The European Research Council Grants Announced: Six IMRIC Researchers Receive the Prize!

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IMRIC and You
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Molly Livingstone

Molly Livingstone

Molly Livingstone never did well at science, but that hasn’t stopped her from appreciating it. Here at the Institute for Medical Research Israel-Canada (IMRIC) she is able to witness first-hand, the innovative breakthroughs changing the face of medicine, on a daily basis. Living in Israel, Molly has the opportunity of visiting the IMRIC labs, talking with the students and faculty about their latest research, and getting to know the people behind these great minds.

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The IMRIC campus is buzzing with good news as word spreads that six IMRIC researchers have won the prestigious European Research Council (ERC) grants. The grants represent a wide variety of research fields throughout the institution and will support breakthrough research for the next few years to come.

The recipients of the award include Prof. Hagai Bergman, Prof. Ora Fruman, Prof. Eli Keshet, Prof. Ofer Mandelboim, Prof. Hanah Margalit and Prof. Amir Amedi. Their labs will each enjoy the fruits of their labor as they continue in their basic science investigations that will change medicine, as we know it.

Prof. Ofer Mandelboim’s research on bacteria and Natural Killer (NK) cells will possibly introduce a new field of research throughout the next few years of study. As he explains, “NK cells that are well known by their ability to recognize and eliminate viruses and tumor cells were also implicated in the defense against bacteria. However, that said, the recognition of viruses and tumors by NK cells is intensively studied but little is understood when it comes to the recognition of bacteria by NK cells. Moreover, we do not know how bacteria is recognized and the functional consequences of such recognition are also weakly understood.” His goal is to aim at answering these questions and to determine the “NK cell receptor-bacterial interactome.”

Prof. Hagai Bergman will continue his research and implementation of closed-loop Deep Brain Stimulation (DBS) therapy on mental disorders. This fascinating work has already made headway in the medical world for neurodegenerative diseases like Parkinson’s. Prof. Bergman told me that he could not have done it without the “amazing students” in his lab that are the ones pushing him and his research forward. To check out a recent vlog from his PhD student Boris Rosin click here. Prof. Bergman will continue to focus his investigations in understanding the effective treatment for Basal Ganglia and their disorders.

Prof. Amir Amedi’s research of brain organization to visual rehabilitation is another unique investigation changing the face of blindness, as we know it today. Through his work in sensory substitution, Prof. Amedi has shown the world that you can see through sound. Today, Amedi’s lab is working on the concept of ‘seeing’ with your ears, hands and bionic eyes. To learn more about his lab’s work check out Graduate student Ella’s recent vlog in which she demonstrates the sensory substitution method and even shares an example for viewers to test themselves.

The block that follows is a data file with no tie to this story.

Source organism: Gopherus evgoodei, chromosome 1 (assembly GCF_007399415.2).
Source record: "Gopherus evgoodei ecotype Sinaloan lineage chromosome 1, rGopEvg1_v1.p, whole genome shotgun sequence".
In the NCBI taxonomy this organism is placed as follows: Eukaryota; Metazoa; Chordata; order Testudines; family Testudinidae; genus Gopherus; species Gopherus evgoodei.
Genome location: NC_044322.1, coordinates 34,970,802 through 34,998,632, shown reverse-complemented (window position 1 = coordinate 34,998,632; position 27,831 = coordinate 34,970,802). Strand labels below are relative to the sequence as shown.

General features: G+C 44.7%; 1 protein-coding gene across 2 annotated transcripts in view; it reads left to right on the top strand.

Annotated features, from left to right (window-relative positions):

Prof. Ora Furman will continue her research in protein interactions and functions. The lab uses tools like structure-based computational prediction and manipulation of specific interactions, analysis of evolutionary signals hidden in sequences, and large-scale integration of this data by machine learning approaches, to exploit structures and understand the binding process of protein interaction. “One of our main current research interests is directed towards the accurate modeling of peptide-protein interactions, since these play an increasingly important role in mediating a significant fraction of protein-protein interactions,” she explains on the lab’s website.

Prof. Hanah Margalit, received her grant for “an interdisciplinary genome-wide study of posttranscriptional regulation by small RNAs: from individual interactions to networks and evolution.” Her research is extremely complex, and as explained on the lab’s website, in their studies they are attempting to, “extract by computational analyses new biological insight from large-scale genomic, transcriptomic and proteomic data.” The investigations will hopefully lead to integration of the various types of data in order to understand the interplay between various molecular mechanisms underlying the functioning of a living cell. This complicated research is setting the groundwork for future scientific studies.

Prof. Eli Keshet, like all the researchers, finds great excitement in his scientific explorations. His work continues to focus on the basic mechanisms of biology, which eventually lead to productive clinical trails based on the research uncovered in his lab. Currently he is studying how blood vessels are formed. “Since cancerous tumors depend on a blood supply in order to grow, the ability of scientists to control blood vessel formation would enable them to ‘starve tumors’ as a method of cancer treatment.” His investigations have already led to the FDA-approved antiangiogenic drug for treating colorectal cancer. There is no doubt his research will continue to play a defining role in the understanding of blood vessels and tumors.

The IMRIC researchers, those that have received this grant, or other prestigious awards, continue to focus on research that will change our lives. For them, the award means an opportunity to further their investigations, expand their lab and purchase the best tools. For us, the award means a healthier future, and that is priceless.